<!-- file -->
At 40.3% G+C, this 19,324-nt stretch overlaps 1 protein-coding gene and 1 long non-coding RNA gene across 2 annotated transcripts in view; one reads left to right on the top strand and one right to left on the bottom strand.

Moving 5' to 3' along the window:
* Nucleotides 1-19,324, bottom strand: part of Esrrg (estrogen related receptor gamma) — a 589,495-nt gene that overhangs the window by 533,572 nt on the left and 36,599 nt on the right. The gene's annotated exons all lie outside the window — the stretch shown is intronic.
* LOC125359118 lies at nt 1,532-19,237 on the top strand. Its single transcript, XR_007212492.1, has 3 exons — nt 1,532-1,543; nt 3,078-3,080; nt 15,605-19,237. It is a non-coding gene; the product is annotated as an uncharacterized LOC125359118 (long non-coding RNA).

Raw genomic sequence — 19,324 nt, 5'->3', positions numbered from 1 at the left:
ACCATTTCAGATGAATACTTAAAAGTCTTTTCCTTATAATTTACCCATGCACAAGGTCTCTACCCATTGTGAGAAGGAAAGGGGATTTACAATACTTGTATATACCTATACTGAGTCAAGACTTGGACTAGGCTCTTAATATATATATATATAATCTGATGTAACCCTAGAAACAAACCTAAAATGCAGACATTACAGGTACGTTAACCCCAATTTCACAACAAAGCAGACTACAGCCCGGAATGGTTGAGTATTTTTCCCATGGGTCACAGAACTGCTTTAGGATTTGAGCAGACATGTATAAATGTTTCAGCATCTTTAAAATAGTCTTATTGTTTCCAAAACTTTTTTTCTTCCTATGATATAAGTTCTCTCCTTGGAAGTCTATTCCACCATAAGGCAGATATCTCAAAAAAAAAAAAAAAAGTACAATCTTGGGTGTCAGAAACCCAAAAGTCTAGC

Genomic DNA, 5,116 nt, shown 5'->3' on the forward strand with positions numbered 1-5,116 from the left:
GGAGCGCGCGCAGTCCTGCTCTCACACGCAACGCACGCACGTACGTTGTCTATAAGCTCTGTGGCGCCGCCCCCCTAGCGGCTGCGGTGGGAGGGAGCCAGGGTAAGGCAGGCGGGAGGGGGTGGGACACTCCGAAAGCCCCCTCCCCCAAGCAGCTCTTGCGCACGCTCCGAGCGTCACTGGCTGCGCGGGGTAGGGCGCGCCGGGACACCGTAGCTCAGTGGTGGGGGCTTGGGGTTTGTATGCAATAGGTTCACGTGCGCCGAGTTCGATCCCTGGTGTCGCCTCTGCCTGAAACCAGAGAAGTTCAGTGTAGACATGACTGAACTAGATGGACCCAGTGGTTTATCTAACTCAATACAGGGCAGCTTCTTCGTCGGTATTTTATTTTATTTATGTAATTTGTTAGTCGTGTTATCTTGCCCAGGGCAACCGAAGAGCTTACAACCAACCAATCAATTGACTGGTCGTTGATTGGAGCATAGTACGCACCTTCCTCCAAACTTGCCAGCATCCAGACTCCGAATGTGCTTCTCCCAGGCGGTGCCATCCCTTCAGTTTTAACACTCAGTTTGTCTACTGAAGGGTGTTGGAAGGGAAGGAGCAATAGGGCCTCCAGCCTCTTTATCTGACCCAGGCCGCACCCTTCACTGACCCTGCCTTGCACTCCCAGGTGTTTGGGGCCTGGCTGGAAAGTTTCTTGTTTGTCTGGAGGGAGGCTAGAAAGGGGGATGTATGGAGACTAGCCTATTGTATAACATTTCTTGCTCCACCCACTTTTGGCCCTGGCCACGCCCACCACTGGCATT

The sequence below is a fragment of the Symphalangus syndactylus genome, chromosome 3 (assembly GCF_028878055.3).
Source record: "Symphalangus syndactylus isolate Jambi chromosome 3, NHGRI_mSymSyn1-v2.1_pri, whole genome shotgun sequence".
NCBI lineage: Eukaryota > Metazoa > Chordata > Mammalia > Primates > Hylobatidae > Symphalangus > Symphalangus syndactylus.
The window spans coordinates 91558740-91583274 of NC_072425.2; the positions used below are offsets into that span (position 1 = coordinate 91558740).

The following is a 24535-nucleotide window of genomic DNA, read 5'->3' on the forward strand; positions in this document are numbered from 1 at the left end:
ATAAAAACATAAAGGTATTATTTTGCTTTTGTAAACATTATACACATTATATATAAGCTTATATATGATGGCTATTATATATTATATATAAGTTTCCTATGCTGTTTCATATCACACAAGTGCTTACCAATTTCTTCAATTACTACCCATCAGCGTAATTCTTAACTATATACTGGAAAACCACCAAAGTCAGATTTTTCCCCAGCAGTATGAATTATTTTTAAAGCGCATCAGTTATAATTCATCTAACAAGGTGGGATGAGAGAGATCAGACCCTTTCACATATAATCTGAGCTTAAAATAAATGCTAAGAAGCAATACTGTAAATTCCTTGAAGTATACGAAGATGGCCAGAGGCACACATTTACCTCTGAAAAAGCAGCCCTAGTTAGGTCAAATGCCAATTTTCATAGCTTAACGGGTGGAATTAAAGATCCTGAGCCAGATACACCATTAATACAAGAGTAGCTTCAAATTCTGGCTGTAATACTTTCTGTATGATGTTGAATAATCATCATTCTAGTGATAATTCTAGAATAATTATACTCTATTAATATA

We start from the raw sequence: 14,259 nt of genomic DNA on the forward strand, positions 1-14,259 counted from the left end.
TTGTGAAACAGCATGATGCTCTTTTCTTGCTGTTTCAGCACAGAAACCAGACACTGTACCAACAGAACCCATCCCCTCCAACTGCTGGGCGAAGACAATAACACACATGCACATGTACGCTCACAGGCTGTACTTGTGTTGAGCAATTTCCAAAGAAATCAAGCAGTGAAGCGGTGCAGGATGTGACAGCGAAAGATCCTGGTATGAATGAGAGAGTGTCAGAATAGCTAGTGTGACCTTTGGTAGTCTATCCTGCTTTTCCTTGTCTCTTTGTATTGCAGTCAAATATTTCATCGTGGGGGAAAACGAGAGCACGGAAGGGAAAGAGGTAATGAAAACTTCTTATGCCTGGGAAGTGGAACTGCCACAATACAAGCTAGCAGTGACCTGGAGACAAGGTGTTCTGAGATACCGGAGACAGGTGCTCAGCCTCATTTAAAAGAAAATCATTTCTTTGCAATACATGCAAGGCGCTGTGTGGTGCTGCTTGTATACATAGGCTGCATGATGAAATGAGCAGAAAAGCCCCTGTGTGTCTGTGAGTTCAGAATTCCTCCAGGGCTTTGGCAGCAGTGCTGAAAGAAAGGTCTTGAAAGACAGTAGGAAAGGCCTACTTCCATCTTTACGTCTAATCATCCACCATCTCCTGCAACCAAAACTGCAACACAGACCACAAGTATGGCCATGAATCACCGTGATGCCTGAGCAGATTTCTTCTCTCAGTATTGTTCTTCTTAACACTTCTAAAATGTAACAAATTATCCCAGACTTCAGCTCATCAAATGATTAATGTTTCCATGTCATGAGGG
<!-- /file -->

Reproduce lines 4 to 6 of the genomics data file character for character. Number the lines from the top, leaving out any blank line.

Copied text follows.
* LOC125359118 lies at nt 1,532-19,237 on the top strand. Its single transcript, XR_007212492.1, has 3 exons — nt 1,532-1,543; nt 3,078-3,080; nt 15,605-19,237. It is a non-coding gene; the product is annotated as an uncharacterized LOC125359118 (long non-coding RNA).

Raw genomic sequence — 19,324 nt, 5'->3', positions numbered from 1 at the left:
ACCATTTCAGATGAATACTTAAAAGTCTTTTCCTTATAATTTACCCATGCACAAGGTCTCTACCCATTGTGAGAAGGAAAGGGGATTTACAATACTTGTATATACCTATACTGAGTCAAGACTTGGACTAGGCTCTTAATATATATATATATAATCTGATGTAACCCTAGAAACAAACCTAAAATGCAGACATTACAGGTACGTTAACCCCAATTTCACAACAAAGCAGACTACAGCCCGGAATGGTTGAGTATTTTTCCCATGGGTCACAGAACTGCTTTAGGATTTGAGCAGACATGTATAAATGTTTCAGCATCTTTAAAATAGTCTTATTGTTTCCAAAACTTTTTTTCTTCCTATGATATAAGTTCTCTCCTTGGAAGTCTATTCCACCATAAGGCAGATATCTCAAAAAAAAAAAAAAAAGTACAATCTTGGGTGTCAGAAACCCAAAAGTCTAGC